It’s been hot here lately. Too hot. What else is there to do in such circumstances but lounge around and read? I surpassed my goal of reading 52 books this year (roughly one a week) and am now aiming for 100. Last year, I managed 158 but I doubt I will ever repeat such numbers. Make sure to share in the comments your favorite books of the past month.
Naked in Death by J.D. Robb
Kind of surprised it's taken this long for me to get around to this one. pic.twitter.com/B5bdFrZVnS— Kayleigh Donaldson (@Ceilidhann) July 9, 2021
It’s taken me far too long to get around to reading the Eve Dallas series by J.D. Robb, better known to the world as Nora Roberts. The undisputed queen of romance has literally hundreds of books to her name and working my way through them has been a gargantuan task without even getting into her futuristic crime novels published under another name (of which there are over 50 entries and counting!) But my grandmother’s giddy recommendations finally pushed me over the edge and got me to pick up the first in the long-running saga. And yeah, this book really hit the spot.
Set in the New York City of 2058, Lieutenant Eve Dallas is a dogged detective with a dark past called in to investigate the murder of a sex worker who was also the rebellious black sheep of a powerful political dynasty. More murders are on the horizon and Eve finds herself moving through the rarefied circles of the uber-elite to find the killer. The lead suspect is Roarke, one of the richest men on the planet, a man who intrigues her in ways that move far beyond the professional.
There is a reason that Roberts is the queen of what she does. Her books are deliciously more-ish, even as they span genres. Romantic suspense, however, is her real bread and butter. This sort of tonal balance between crime and romance comes so naturally to her. For a book written in 1995, Naked in Death is also remarkably forward-thinking in some of its politics, although it remains a book of its time in other ways. Mainly through Roarke, who is an old-school love interest in ways that will delight some readers and make others want to fling their Kindle against the wall. It feels like a slam to say that this was a great three star kind of book but that sort of sturdy genre fiction remains wildly popular for a reason. I will probably dip in and out of Eve Dallas’s world when the urge strikes me, but my crime fiction heart still belongs to Armand Gamache.
Phoenix Extravagant by Yoon Ha Lee
This one is fun and zips along at a good pace. It did feel like it was pitched as a trilogy and condensed into one book, and I wish it had more room to breathe because its tangled take on the ethics of war is really fascinating. Also, there's a talking robot dragon. pic.twitter.com/FpZ7BpVSuK— Kayleigh Donaldson (@Ceilidhann) July 17, 2021
All Gyen Jebi wants to do is paint. They want a job that will pay them to do the one thing they’re good at, and politics shouldn’t affect that. But when you’re a Hwaguk resident living under the colonizing rule of the Razanei, there’s no such thing as apolitical. They soon discover that when they are coaxed (read: blackmailed) into working for the Ministry of Armor, Razanei’s research division for the military. They need artists to paint the symbols that will control the automata the Razanei hopes will make ‘keeping people safe’ much easier. Their latest project is a dragon, one who won’t seem to take orders.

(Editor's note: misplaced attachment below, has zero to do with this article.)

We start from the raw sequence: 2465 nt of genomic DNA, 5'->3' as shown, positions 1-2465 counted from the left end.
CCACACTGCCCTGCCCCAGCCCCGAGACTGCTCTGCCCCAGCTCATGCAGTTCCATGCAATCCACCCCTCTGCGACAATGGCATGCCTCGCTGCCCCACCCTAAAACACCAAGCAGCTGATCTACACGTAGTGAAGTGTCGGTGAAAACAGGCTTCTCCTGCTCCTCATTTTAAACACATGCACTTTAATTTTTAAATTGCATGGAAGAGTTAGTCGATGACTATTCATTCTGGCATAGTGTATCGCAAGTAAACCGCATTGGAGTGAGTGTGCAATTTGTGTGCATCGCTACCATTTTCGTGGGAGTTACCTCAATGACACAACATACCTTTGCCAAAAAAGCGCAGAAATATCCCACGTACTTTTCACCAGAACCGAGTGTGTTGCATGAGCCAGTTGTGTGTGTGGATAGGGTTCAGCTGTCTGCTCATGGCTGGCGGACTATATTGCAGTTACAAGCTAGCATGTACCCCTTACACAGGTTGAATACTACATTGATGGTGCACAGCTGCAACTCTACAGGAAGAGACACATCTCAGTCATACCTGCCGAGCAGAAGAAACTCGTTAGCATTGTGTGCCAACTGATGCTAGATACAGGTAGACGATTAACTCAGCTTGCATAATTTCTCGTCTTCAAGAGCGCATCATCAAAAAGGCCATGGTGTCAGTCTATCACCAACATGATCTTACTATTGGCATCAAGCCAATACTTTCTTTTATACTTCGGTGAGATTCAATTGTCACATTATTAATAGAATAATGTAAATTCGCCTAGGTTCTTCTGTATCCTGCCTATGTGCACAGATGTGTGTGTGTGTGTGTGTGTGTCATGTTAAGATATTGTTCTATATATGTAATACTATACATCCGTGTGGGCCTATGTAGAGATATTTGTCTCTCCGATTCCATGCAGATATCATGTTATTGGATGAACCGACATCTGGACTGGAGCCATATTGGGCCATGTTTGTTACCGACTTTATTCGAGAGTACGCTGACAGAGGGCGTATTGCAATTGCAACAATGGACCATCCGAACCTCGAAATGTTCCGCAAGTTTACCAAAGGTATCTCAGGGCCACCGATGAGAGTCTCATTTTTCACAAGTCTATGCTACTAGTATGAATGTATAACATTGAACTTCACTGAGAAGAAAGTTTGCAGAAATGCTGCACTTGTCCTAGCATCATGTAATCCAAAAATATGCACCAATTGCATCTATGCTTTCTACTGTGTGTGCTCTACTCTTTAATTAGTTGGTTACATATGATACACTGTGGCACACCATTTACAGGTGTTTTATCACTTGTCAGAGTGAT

Yoon Ha Lee is nothing if not immensely ambitious, and this stand-alone novel is packed to the brim with ideas that often don’t get much room to breathe. The world of Hwaguk — inspired by the Japanese occupation of Korea — is densely realized and one of endless pain and conflict. The loss of national identity as a colonized nation is a specific kind of trauma that one often becomes numb to. For most of the book, Jebi doesn’t even realize how deeply hurt they are by it, and how pretending to be outside of that conflict is impossible. It’s also one where queerness and non-binary identities are the norm. Lee offers a striking examination of the losses of war and colonization, particularly in regards to art. In order to make the pigments that animate the automata that Jebi has been hired to work on, they must destroy art. Priceless paintings are carelessly torn to pieces and battered into dust for the purposes of destruction, and you feel the loss of this act of cultural vandalism every single time Jebi is forced to do it. Lee keenly conveys how deep the consequences of war run. The problem with Phoenix Extravagant is really that it cannot help but feel rushed by its conclusion. Reading it, one gets the feeling that this was initially pitched as a trilogy. That certainly would have opened up the world more for Lee to go beyond the borders of Hwaguk and to explore Jebi’s relationship with the dragon who they form an indelible bond with. I will always love a book that tries too much over too little and Lee definitely has ideas to spare. There’s probably an entire book to be written set in this world just about Jebi’s rebel sister. It’s never a bad sign when you just want of a book.